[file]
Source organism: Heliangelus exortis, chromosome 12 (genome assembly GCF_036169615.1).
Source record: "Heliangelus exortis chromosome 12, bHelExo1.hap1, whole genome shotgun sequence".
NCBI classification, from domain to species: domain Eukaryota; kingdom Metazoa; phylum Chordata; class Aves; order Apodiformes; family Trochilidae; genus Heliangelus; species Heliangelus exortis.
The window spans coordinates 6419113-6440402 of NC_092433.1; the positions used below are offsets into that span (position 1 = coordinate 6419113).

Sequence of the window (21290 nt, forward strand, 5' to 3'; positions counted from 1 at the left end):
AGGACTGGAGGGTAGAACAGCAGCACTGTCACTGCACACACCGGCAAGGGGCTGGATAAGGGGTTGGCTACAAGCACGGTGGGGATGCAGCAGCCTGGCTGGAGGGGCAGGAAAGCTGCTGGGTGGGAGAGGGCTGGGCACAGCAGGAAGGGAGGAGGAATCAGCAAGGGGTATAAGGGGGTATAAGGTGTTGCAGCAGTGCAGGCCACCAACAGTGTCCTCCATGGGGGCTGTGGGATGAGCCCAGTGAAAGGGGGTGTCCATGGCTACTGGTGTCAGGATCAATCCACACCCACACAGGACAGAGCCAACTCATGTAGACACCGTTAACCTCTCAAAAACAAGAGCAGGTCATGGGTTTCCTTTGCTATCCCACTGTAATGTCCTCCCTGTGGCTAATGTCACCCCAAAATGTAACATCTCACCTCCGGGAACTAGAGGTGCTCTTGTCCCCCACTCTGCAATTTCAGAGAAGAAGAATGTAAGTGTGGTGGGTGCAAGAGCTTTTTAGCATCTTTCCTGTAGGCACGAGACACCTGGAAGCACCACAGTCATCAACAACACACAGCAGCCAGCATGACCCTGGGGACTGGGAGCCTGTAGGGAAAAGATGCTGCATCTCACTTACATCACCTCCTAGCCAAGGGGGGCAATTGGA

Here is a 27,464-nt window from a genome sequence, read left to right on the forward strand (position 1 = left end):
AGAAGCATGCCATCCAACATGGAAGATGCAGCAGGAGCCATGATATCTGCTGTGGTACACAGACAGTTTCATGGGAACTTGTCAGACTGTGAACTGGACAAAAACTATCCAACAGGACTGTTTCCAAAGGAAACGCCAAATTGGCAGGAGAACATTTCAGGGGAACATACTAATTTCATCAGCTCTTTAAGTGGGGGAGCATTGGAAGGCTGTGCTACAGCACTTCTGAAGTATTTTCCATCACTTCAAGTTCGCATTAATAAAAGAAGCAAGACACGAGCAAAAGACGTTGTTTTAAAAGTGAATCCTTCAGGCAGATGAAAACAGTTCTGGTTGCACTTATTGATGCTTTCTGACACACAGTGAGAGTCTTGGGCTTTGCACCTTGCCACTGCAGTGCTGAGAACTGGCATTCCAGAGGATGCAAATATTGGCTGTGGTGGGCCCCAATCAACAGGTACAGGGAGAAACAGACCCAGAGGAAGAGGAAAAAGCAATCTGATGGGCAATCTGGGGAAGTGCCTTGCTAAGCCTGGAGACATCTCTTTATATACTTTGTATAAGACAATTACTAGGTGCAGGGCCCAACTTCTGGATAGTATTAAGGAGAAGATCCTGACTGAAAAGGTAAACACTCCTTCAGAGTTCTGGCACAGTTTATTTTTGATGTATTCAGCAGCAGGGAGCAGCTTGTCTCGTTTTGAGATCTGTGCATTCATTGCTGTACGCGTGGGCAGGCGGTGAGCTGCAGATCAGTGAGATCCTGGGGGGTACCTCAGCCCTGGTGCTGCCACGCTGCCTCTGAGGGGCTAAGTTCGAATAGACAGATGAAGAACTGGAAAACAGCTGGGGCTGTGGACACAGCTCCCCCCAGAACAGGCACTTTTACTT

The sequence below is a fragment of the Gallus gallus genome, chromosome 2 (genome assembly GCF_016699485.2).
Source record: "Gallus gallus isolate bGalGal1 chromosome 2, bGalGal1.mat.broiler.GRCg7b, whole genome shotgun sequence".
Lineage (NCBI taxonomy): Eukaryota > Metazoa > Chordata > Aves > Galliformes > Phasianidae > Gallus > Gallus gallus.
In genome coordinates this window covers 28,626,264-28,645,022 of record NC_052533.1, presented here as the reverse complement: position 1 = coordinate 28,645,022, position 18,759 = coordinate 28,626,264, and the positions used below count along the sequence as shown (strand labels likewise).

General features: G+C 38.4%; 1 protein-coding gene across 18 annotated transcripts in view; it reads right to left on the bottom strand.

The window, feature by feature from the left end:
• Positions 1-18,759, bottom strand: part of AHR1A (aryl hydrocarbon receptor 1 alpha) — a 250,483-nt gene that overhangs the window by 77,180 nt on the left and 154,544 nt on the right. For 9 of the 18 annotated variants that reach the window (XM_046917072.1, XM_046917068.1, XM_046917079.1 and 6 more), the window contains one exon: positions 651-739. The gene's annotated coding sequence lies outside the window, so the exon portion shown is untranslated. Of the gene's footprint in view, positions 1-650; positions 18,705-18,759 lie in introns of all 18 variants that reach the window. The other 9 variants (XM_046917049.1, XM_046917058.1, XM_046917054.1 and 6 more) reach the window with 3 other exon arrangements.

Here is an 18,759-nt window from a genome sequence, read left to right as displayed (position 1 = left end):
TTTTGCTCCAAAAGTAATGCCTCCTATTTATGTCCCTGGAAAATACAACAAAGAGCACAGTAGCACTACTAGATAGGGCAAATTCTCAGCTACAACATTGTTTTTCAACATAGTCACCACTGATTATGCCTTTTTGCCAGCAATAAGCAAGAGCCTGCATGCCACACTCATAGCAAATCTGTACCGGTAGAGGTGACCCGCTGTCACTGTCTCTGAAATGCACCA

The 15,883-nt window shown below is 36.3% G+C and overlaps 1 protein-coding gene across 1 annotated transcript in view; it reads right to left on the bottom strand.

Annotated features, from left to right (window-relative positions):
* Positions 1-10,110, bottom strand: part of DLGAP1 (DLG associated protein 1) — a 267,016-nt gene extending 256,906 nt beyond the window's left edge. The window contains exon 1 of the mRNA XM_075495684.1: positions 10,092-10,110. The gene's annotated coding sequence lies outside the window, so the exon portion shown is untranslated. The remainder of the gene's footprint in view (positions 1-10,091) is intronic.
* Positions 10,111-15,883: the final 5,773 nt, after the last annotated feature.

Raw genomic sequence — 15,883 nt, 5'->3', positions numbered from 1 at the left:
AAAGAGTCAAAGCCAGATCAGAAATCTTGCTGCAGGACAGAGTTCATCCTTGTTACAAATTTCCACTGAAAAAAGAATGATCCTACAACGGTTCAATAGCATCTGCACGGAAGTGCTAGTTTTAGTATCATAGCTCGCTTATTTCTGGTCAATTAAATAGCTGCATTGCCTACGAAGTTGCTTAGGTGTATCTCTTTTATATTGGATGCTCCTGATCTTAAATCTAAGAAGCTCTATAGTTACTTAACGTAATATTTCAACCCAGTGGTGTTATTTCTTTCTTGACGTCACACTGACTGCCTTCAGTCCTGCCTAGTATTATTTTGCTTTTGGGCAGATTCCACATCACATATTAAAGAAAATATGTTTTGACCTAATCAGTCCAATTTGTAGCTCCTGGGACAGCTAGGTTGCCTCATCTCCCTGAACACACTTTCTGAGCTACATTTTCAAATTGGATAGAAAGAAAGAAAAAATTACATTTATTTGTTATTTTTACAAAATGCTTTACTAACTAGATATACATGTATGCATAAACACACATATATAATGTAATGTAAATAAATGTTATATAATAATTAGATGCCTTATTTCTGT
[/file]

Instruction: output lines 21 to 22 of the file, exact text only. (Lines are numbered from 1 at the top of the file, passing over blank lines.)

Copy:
* Positions 10,111-15,883: the final 5,773 nt, after the last annotated feature.

Raw genomic sequence — 15,883 nt, 5'->3', positions numbered from 1 at the left: